Marketing your produce through successful farmer’s market stalls requires care and planning. Smallholders want to take advantage of how people are flocking back to farmers markets now that we are able to.
Farmer’s markets have become popular because people want to support local farmers and artisans. They feel that eating fresh, healthy food is important and they want to reduce the carbon footprint of their consumerism. They also enjoy the community atmosphere of the market.
So you might feel that such a market is the best way of selling your produce, but how do you make a success of your stall?
You need to create an attractive and colourful display to grab the attention of the customers. Stand in front of your stand to check how oncoming potential customers see you. Choose a name that tells people what you are promoting and have an eye-catching and clearly visible sign or banner, so that they can see immediately what you are offering.
Pretty table-cloths should reach the ground in front of your table or counter, so that you can store goods underneath them.
Add a dash of whimsy to your display, with unique items, such as chalkboard signs or a rustic piece of art. If electricity is available, a string of lights creates a fun, party-like feel.
Display the best examples of your produce and lay them out tidily and in such a way that they are easy to pick up. Less than perfect produce can be processed, e.g. use it to make jams or chutneys, which you can also sell.
Think about your appearance – crisp overalls or colourful aprons look smart and professional. In warmer weather you can wear a t-shirt that has the name of your stand printed or embroidered on it. Temperature will vary throughout the market day, so start with layers you can easily take off as things warm up.
Be sure to wear comfortable shoes, because you need to be standing at your stall at all times. Smile and be welcoming. You need to be approachable and certainly not sitting looking at your phone.
Look After Yourself
Remember to eat a solid meal before market, and drink plenty of water throughout the day. Make a plan about how and when you are going to eat if you are there for the whole day. Get someone to relieve you for a while, so that you can go and have some lunch and go the toilet. Even though your stall might be all about food, it can be a turnoff for customers to watch a vendor eat.
Engage your customers in conversation at farmer’s market stalls. When customers feel as if they’ve made a personal connection with you, they’ll be much more likely to return again and again. However try not to talk to one customer for too long if others are waiting. Have a brochure or other reading matter that they can look at while they are waiting.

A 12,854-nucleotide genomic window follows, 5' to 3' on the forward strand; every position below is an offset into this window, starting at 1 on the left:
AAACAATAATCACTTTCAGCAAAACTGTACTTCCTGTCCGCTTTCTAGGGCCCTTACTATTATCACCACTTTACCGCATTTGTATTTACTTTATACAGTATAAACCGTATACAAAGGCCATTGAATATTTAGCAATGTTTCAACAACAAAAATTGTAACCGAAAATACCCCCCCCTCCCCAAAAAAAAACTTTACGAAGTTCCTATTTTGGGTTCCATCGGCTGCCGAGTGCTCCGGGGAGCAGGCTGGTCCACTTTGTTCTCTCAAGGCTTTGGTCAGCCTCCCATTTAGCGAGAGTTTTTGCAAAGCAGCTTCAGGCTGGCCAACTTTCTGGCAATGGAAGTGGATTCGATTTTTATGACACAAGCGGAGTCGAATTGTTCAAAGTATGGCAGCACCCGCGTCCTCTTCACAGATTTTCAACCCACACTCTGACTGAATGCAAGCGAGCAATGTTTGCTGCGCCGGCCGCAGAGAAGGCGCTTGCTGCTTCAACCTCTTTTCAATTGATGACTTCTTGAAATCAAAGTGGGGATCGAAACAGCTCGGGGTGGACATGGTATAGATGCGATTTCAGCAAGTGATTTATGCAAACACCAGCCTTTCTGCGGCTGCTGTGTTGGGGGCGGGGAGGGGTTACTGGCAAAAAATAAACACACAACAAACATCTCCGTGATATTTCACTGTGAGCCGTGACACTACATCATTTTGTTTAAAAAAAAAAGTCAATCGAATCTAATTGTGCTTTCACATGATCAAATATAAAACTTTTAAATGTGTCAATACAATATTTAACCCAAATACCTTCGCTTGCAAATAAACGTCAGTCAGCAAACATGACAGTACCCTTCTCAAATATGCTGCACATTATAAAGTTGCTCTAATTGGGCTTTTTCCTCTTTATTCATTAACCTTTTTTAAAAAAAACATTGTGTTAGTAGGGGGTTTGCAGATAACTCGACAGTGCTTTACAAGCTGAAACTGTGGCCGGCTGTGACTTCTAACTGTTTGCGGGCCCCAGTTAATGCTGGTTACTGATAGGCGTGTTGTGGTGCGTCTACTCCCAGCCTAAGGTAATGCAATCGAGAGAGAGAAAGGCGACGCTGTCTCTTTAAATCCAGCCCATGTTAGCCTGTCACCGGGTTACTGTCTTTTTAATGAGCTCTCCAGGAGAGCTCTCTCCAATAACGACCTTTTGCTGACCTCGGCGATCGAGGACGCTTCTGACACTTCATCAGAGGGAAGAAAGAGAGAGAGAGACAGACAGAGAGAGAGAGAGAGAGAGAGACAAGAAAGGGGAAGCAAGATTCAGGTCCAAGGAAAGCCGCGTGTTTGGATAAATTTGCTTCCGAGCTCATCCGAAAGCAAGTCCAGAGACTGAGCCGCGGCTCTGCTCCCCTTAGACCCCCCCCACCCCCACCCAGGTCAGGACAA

Find characteristics about your product that make it superior to that of other vendors, find your unique selling point (USP). Are your wares genuinely organic? Is your jam recipe different from the usual? Is your handmade soap made of finer ingredients? Are you catering for special dietary requirements, i.e. is your produce gluten-free or suitable for diabetics, etc?
Don’t undervalue your products, but don’t charge unrealistically high process. Do your market research beforehand and find out what the going rate is for your type of produce. Make sure your pricing is clear. Decide whether it is cost-effective to print coloured labels.
Packaging can make the difference between perceived high-quality and average-quality. For instance, bars of homemade soap with a pretty wrapper, tied with raffia, look like they’ve had more care than bars of soap just piled in a bin. Pick colours and a design that play on the local aspect of your product.
Added Extras At Farmer’s Market Stalls
Providing printed cards with your favourite recipes encourages purchases, especially if you focus on recipes for some of your more unusual items that don’t sell as well.
Plan your harvest and product lines so you have a consistent supply of produce.
If it is possible, have samples of your produce for people to taste.
Think of a way to engage children at your stall.
Try to identify and remember your key weekly customers by name. Ask them how they used your products and if they were satisfied with them or if they have any suggestions to make.
Keep the weekly process of packing for market stress-free with a permanent checklist of everything you need, from change in the cash box to your business cards. It’s easiest to have one permanent bin with all your key supply essentials for the season.
You have to persevere – consider success at the farmer’s market an on-going journey of learning. Keep experimenting and trying different approaches and, whenever possible in your travels, visit other markets and bring new perspectives back home to your neighbourhood.
This is part of a series on marketing your goods and services. For more, click here.